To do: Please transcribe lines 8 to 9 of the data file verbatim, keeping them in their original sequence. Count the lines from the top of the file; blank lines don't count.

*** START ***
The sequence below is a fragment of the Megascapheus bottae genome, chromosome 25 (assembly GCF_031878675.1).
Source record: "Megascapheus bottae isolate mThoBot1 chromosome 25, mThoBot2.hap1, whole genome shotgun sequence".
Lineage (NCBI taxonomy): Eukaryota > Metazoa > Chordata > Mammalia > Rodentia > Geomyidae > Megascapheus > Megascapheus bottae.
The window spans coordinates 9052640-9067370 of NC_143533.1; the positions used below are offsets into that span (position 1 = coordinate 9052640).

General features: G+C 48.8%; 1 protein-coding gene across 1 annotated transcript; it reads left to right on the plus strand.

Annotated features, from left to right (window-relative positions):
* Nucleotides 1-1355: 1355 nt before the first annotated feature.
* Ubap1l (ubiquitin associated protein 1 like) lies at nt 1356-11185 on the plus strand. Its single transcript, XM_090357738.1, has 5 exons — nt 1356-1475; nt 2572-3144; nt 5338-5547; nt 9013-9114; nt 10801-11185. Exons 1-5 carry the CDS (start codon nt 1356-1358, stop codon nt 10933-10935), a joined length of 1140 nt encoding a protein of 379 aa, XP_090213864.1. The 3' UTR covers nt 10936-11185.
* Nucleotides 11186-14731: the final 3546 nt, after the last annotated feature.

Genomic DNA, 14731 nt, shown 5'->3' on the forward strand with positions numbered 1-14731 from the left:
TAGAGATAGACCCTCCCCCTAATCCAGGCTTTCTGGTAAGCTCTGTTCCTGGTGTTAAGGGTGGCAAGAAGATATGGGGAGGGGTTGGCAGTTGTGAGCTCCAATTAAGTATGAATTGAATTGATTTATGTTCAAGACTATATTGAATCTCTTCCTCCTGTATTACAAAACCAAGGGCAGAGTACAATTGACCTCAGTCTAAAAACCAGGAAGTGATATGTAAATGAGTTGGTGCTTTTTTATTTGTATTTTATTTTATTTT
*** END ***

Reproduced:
* Ubap1l (ubiquitin associated protein 1 like) lies at nt 1356-11185 on the plus strand. Its single transcript, XM_090357738.1, has 5 exons — nt 1356-1475; nt 2572-3144; nt 5338-5547; nt 9013-9114; nt 10801-11185. Exons 1-5 carry the CDS (start codon nt 1356-1358, stop codon nt 10933-10935), a joined length of 1140 nt encoding a protein of 379 aa, XP_090213864.1. The 3' UTR covers nt 10936-11185.
* Nucleotides 11186-14731: the final 3546 nt, after the last annotated feature.